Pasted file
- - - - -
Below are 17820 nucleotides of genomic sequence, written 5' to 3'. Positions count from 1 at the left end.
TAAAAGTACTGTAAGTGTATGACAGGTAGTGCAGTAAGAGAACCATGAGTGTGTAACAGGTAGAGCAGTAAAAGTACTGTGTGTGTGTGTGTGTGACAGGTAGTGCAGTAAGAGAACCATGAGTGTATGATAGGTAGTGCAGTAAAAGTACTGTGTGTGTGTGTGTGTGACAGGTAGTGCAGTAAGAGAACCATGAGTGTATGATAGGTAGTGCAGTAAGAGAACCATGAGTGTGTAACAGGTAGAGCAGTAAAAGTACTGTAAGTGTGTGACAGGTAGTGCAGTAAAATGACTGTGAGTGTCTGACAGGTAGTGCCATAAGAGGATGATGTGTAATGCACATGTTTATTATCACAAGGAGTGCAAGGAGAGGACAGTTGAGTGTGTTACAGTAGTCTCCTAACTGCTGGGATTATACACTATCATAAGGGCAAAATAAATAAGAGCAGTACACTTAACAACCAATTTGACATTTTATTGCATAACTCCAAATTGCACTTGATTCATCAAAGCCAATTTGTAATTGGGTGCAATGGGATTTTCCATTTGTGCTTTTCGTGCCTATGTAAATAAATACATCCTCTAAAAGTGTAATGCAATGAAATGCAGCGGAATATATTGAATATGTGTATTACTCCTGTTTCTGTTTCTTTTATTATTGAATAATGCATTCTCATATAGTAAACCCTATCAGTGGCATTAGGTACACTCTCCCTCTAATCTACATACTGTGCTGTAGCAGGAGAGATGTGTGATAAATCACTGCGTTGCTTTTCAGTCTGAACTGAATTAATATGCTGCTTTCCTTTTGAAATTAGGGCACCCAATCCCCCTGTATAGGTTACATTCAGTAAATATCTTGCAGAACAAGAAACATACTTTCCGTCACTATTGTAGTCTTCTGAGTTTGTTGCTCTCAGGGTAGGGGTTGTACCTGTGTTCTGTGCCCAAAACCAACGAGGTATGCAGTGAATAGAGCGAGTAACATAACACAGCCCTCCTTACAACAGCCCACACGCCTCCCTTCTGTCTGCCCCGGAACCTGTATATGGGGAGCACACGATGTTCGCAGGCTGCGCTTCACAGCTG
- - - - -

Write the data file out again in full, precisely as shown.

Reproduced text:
Below are 17820 nucleotides of genomic sequence, written 5' to 3'. Positions count from 1 at the left end.
TAAAAGTACTGTAAGTGTATGACAGGTAGTGCAGTAAGAGAACCATGAGTGTGTAACAGGTAGAGCAGTAAAAGTACTGTGTGTGTGTGTGTGTGACAGGTAGTGCAGTAAGAGAACCATGAGTGTATGATAGGTAGTGCAGTAAAAGTACTGTGTGTGTGTGTGTGTGACAGGTAGTGCAGTAAGAGAACCATGAGTGTATGATAGGTAGTGCAGTAAGAGAACCATGAGTGTGTAACAGGTAGAGCAGTAAAAGTACTGTAAGTGTGTGACAGGTAGTGCAGTAAAATGACTGTGAGTGTCTGACAGGTAGTGCCATAAGAGGATGATGTGTAATGCACATGTTTATTATCACAAGGAGTGCAAGGAGAGGACAGTTGAGTGTGTTACAGTAGTCTCCTAACTGCTGGGATTATACACTATCATAAGGGCAAAATAAATAAGAGCAGTACACTTAACAACCAATTTGACATTTTATTGCATAACTCCAAATTGCACTTGATTCATCAAAGCCAATTTGTAATTGGGTGCAATGGGATTTTCCATTTGTGCTTTTCGTGCCTATGTAAATAAATACATCCTCTAAAAGTGTAATGCAATGAAATGCAGCGGAATATATTGAATATGTGTATTACTCCTGTTTCTGTTTCTTTTATTATTGAATAATGCATTCTCATATAGTAAACCCTATCAGTGGCATTAGGTACACTCTCCCTCTAATCTACATACTGTGCTGTAGCAGGAGAGATGTGTGATAAATCACTGCGTTGCTTTTCAGTCTGAACTGAATTAATATGCTGCTTTCCTTTTGAAATTAGGGCACCCAATCCCCCTGTATAGGTTACATTCAGTAAATATCTTGCAGAACAAGAAACATACTTTCCGTCACTATTGTAGTCTTCTGAGTTTGTTGCTCTCAGGGTAGGGGTTGTACCTGTGTTCTGTGCCCAAAACCAACGAGGTATGCAGTGAATAGAGCGAGTAACATAACACAGCCCTCCTTACAACAGCCCACACGCCTCCCTTCTGTCTGCCCCGGAACCTGTATATGGGGAGCACACGATGTTCGCAGGCTGCGCTTCACAGCTG